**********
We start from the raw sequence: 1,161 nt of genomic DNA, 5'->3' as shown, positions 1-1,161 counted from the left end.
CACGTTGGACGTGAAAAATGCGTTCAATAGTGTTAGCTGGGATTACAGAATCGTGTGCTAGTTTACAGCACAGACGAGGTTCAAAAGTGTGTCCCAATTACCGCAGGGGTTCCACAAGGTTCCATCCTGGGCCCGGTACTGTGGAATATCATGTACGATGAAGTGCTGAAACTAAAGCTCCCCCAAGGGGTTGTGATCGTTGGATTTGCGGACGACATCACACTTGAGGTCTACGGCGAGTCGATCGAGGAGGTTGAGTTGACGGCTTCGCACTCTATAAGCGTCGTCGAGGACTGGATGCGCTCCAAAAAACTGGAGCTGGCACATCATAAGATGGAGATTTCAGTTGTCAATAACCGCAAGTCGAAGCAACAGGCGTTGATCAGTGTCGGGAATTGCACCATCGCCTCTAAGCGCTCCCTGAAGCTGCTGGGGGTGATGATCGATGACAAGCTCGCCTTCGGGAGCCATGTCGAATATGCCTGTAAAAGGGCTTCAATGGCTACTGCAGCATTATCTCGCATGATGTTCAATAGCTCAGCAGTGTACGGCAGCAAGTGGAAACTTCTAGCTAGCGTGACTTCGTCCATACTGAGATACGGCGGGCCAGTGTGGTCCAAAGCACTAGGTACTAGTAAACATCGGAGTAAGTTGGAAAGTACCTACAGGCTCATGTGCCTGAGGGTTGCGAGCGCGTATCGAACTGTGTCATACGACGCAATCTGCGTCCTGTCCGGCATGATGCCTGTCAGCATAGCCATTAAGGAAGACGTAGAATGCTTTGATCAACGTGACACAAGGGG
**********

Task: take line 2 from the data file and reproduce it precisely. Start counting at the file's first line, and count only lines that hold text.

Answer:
CACGTTGGACGTGAAAAATGCGTTCAATAGTGTTAGCTGGGATTACAGAATCGTGTGCTAGTTTACAGCACAGACGAGGTTCAAAAGTGTGTCCCAATTACCGCAGGGGTTCCACAAGGTTCCATCCTGGGCCCGGTACTGTGGAATATCATGTACGATGAAGTGCTGAAACTAAAGCTCCCCCAAGGGGTTGTGATCGTTGGATTTGCGGACGACATCACACTTGAGGTCTACGGCGAGTCGATCGAGGAGGTTGAGTTGACGGCTTCGCACTCTATAAGCGTCGTCGAGGACTGGATGCGCTCCAAAAAACTGGAGCTGGCACATCATAAGATGGAGATTTCAGTTGTCAATAACCGCAAGTCGAAGCAACAGGCGTTGATCAGTGTCGGGAATTGCACCATCGCCTCTAAGCGCTCCCTGAAGCTGCTGGGGGTGATGATCGATGACAAGCTCGCCTTCGGGAGCCATGTCGAATATGCCTGTAAAAGGGCTTCAATGGCTACTGCAGCATTATCTCGCATGATGTTCAATAGCTCAGCAGTGTACGGCAGCAAGTGGAAACTTCTAGCTAGCGTGACTTCGTCCATACTGAGATACGGCGGGCCAGTGTGGTCCAAAGCACTAGGTACTAGTAAACATCGGAGTAAGTTGGAAAGTACCTACAGGCTCATGTGCCTGAGGGTTGCGAGCGCGTATCGAACTGTGTCATACGACGCAATCTGCGTCCTGTCCGGCATGATGCCTGTCAGCATAGCCATTAAGGAAGACGTAGAATGCTTTGATCAACGTGACACAAGGGG